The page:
If you’ve crashed or been stopped by police who suspect you’ve been doing something illegal, your action camera, phone, GPS and bike could help incriminate you.
Each of these items can contain the evidence police and the courts need to convict you for a traffic or criminal offence.
Phones are the most likely to be confiscated, but we have also heard of police confiscating action cameras.
Motorcycle Riders Association of WA safety officer Dave Wright has defended police for confiscating a Perth rider’s GoPro helmet cam SD card.
“If people are doing stupid things, they should pay the price,” he says.
In the latest case, a helmet camera from a dead rider has this month helped convict a British motorcyclist of dangerous driving.
His conviction was based on video evidence confiscated from the helmet of a riding colleague who died in a crash last year.
Police can also get vital evidence from GPS devices that record fastest and elapsed times.
They can also obtain incriminating evidence from motorcycles that feature data loggers.
What rights do you have?
So what do you do if police ask for an item that could incriminate you?
In some places, such as America, police may first have to obtain a search warrant. In Australia, they don’t, so long as the search is lawful.
If police conduct a lawful search, they can seize your camera, SD card, phone, GPS or bike data.
It’s not just the item of the alleged offender; police can also ask a bystander to an offence for evidence.
A lawful search is where you give police permission to search you or when the officer has a “reasonable suspicion” that you could have an item containing evidence of an offence.
A crash is a situation where police might exercise their right to collect relevant evidence from victims, offenders and bystanders.
How do you not incriminate yourself?
If you don’t want to incriminate yourself, there are some steps you can take.
Without wishing to pervert the course of justice, we suggest you extract the SD card from your camera, bike or GPS.
Or at least turn off your camera to avoid attracting the attention of the police.
If they see the camera or GPS is off or that the SD card is missing, they might assume you weren’t recording.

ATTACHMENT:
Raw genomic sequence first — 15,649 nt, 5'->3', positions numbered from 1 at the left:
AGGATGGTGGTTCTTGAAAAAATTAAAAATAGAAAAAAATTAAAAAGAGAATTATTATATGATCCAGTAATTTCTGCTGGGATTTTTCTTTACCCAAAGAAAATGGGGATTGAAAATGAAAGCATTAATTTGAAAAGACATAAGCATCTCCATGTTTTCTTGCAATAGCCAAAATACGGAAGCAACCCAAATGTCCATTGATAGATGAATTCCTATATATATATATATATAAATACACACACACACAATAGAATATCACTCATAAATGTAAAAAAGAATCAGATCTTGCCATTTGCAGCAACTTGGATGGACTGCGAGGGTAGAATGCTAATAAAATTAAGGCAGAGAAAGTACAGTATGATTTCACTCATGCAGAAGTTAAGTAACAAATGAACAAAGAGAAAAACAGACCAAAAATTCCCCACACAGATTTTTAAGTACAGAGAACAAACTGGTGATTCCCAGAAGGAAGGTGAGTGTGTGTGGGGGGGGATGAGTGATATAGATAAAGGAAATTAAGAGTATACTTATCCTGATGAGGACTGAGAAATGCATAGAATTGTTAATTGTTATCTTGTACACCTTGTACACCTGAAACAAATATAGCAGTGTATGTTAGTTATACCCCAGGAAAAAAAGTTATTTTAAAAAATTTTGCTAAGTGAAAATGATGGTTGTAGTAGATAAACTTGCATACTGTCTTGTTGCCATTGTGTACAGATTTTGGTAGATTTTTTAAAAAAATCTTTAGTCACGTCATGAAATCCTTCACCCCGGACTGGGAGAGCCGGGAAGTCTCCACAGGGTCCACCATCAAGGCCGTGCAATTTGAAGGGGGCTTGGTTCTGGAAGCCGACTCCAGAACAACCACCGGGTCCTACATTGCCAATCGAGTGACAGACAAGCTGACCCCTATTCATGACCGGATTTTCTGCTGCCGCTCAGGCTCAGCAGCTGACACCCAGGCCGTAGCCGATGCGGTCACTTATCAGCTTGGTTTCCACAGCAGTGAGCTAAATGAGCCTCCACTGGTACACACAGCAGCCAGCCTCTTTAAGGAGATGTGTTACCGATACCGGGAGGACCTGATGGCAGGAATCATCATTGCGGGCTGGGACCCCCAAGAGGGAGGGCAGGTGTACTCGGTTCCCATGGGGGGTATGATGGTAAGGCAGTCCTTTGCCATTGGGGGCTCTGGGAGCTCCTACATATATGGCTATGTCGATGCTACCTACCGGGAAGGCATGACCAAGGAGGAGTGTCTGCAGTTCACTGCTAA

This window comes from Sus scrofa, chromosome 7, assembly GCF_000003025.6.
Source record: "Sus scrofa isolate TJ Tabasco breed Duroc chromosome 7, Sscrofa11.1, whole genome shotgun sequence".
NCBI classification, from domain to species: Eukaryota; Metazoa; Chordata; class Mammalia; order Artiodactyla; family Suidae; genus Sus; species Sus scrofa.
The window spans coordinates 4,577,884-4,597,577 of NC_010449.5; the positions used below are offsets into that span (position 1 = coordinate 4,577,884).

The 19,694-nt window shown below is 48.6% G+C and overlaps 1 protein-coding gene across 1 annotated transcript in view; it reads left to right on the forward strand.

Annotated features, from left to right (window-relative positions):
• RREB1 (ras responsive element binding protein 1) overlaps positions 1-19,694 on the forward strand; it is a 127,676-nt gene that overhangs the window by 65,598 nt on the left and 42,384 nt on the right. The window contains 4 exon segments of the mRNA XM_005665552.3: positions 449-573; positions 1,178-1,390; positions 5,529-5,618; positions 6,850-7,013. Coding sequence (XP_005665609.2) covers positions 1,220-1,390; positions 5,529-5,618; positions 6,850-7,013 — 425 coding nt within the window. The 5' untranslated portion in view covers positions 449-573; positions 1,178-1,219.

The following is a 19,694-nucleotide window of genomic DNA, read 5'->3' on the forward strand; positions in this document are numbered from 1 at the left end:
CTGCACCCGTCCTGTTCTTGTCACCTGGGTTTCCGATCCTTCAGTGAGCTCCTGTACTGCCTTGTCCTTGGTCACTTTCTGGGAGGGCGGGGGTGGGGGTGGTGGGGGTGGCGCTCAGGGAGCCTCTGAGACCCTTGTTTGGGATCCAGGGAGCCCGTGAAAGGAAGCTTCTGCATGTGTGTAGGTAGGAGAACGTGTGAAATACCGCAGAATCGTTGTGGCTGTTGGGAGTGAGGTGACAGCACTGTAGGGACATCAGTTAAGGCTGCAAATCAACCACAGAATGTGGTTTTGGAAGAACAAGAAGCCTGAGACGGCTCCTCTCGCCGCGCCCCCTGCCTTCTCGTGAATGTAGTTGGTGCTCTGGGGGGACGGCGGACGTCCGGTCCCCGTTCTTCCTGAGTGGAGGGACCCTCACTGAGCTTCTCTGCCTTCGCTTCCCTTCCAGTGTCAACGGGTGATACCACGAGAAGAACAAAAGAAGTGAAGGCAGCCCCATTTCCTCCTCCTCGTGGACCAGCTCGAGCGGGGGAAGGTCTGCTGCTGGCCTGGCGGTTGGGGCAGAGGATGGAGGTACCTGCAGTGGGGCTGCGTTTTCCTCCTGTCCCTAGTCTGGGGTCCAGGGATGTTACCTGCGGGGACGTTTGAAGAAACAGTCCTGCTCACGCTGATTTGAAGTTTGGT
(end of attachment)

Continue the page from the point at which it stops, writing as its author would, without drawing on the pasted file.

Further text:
However, we do not suggest you lie and say you don’t have it or that it wasn’t recording. That could incriminate you in a whole other offence.
Even if you want to use the evidence later in your defence, your lie will then be obvious and police could charge you for providing false information.
If they ask for the camera, GPS, phone, SD card or data logger, you can politely tell the police you will gladly make it available after it has been copied.
That may not work, unless you have been syrupy sweet.
Don’t be obstinate. That could be seen as refusing to hand over evidence and you could be charged with obstructing a police officer in the execution of their duty.
That would result in a court appearance where you could cop a fine of a few hundred dollars.
The proper procedure is to let them take it and then challenge it in court. But, of course, the horse has already bolted.
Another legal opinion
However, one legal advisor suggests that would offend the right to not incriminate yourself.
“But there is the law and there is reality,” he notes.
“Coppers will usually do whatever is easiest to ‘prove’ an offence. If that entails bullying a motorist into handing over an SD card, that is what the coppers will do.”
If your camera or SD card has been confiscated by the police or handed over to them, ask the officer to make a note of it.
Police must supply you with a receipt of the item as “soon as possible”.
It must also be returned to you in 30 days unless it is to be used as evidence. In that case, police have to apply for an extension through court.
If the matter goes to court, your legal representative can also ask for the card or, at least, a copy to be supplied for your use as evidence.
- This article is based on several other articles already published on Motorbike Writer as well as information from police and lawyers, including East Coast Lawyer Tina Davis and assistant Robyn Temperton. It is not legal advice. For legal advice, you should engage the services of a lawyer.
- If you have any further questions about your legal rights, Tina says you are welcome to email her or contact her at 1300 720 544.
- Since the law can be challenged and is open to legal interpretation, you may disagree with many of the points raised here. Please feel free to comment in the “Leave a reply” section below.